Lo­cal voices heard once more

Southeast Asia Globe - - Panorama - Musaazi Namiti

This month, Philip­pine vot­ers will flock to the polls in the lo­cal barangay elec­tions and also choose their first youth rep­re­sen­ta­tives in five years in the sang­gu­ni­ang ka­bataan elec­tions. South­east Asia Globe spoke to Rappler re­porter Michael Bueza about what these lo­cal elec­tions mean for the Philip­pine peo­ple

How sig­nif­i­cant are barangay and sang­gu­ni­ang

ka­bataan (SK) elec­tions?

The govern­ment’s pro­grammes are coursed through barangays – the small­est ad­min­is­tra­tive di­vi­sion in the Philip­pines – for de­liv­ery to Filipinos. They also pro­vide ba­sic ser­vices like those on health and peace and or­der, es­pe­cially con­cern­ing the Duterte ad­min­is­tra­tion’s ‘war on drugs’.

Why have they been re­peat­edly post­poned and what is at stake?

The orig­i­nal Oc­to­ber 2016 sched­ule was pushed to Oc­to­ber 2017, then to May 2018. The govern­ment ex­plained that the post­pone­ments were nec­es­sary mainly be­cause of the fear that money from il­le­gal drug oper­a­tions would in­flu­ence the elec­tions.

Now that five years have passed since the last barangay elec­tions in 2013, the govern­ment ex­pects that the barangay lead­ers have made sig­nif­i­cant ef­forts to clear their barangays of il­le­gal drugs and crim­i­nal­ity.

How are these elec­tions or­gan­ised to en­sure they’re free and fair?

With its years of ex­pe­ri­ence in con­duct­ing elec­tions, the Com­mis­sion on Elec­tions has set up mech­a­nisms to en­sure orderly elec­tions, make it ac­ces­si­ble to ev­ery­body, in­clud­ing the el­derly and per­sons with dis­abil­i­ties, and pre­vent elec­toral fraud. The com­mis­sion may also deputise po­lice­men and sol­diers if the need arises in ‘hotspots’ or ar­eas with highly po­lit­i­cally charged sit­u­a­tions.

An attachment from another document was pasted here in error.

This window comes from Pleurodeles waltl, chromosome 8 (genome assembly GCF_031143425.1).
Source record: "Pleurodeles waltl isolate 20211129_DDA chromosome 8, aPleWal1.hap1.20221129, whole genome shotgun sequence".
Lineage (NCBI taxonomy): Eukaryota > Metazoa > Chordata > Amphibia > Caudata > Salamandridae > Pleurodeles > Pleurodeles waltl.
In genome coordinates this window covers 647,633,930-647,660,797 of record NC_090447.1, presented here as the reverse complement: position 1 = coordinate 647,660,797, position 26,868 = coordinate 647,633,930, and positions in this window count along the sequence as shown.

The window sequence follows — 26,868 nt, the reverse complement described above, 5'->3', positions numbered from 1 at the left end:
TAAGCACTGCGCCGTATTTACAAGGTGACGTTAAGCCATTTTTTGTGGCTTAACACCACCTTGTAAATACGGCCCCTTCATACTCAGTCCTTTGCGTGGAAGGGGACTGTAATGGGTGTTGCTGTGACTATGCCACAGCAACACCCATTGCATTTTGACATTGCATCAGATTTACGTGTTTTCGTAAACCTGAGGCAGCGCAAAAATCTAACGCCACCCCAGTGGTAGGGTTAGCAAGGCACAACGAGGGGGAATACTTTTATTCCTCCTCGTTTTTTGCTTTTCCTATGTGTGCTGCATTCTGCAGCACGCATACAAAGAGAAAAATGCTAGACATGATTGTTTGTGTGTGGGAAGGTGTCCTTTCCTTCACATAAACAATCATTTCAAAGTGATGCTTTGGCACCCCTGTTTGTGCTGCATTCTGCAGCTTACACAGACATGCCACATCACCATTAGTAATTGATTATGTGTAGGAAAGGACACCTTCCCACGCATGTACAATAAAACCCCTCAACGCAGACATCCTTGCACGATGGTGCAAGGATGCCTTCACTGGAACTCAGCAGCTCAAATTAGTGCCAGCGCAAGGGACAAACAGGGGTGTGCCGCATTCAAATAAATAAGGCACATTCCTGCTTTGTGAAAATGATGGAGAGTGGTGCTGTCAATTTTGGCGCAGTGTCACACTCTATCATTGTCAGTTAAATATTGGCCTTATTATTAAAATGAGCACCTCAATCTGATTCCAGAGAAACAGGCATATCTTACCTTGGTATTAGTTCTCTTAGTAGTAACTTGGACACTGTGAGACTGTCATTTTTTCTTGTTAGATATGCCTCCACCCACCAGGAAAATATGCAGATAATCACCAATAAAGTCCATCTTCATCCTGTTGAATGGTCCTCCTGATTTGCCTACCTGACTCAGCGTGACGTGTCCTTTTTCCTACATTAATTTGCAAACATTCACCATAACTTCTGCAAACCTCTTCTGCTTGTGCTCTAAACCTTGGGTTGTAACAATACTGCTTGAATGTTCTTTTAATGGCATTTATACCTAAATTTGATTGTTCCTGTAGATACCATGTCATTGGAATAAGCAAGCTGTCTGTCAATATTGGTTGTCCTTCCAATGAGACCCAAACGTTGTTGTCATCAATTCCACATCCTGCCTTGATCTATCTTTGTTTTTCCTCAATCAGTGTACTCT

There are also laws that reg­u­late elec­tion campaigns – es­pe­cially in terms of cam­paign spend­ing and cam­paign ads in mass me­dia – so that, in the­ory, rich and cash-strapped can­di­dates would be on equal foot­ing. It should be noted, though, that voter in­tim­i­da­tion and new forms of elec­toral fraud have been re­ported in some ar­eas in re­cent elec­tions.

The barangay elec­tions de­ter­mine which com­mu­nity lead­ers would get to ad­min­is­ter those ser­vices and pro­grammes on be­half of the govern­ment. They also get to have perks, such as dis­cre­tion over the share of tax rev­enues given to barangays. A vic­tory in these elec­tions could also serve as a step­ping stone to ei­ther the city or pro­vin­cial halls.

Mean­while, the SK, or youth coun­cil, elec­tions pave the way for the Filipino youth to par­tic­i­pate in barangay mat­ters. How­ever, the elec­tion post­pone­ment laws did not pro­vide for holdover or in­terim SK lead­ers. So since 2013, there have been no youth rep­re­sen­ta­tives in barangays.

Newspapers in English

Newspapers from Cambodia

© PressReader. All rights reserved.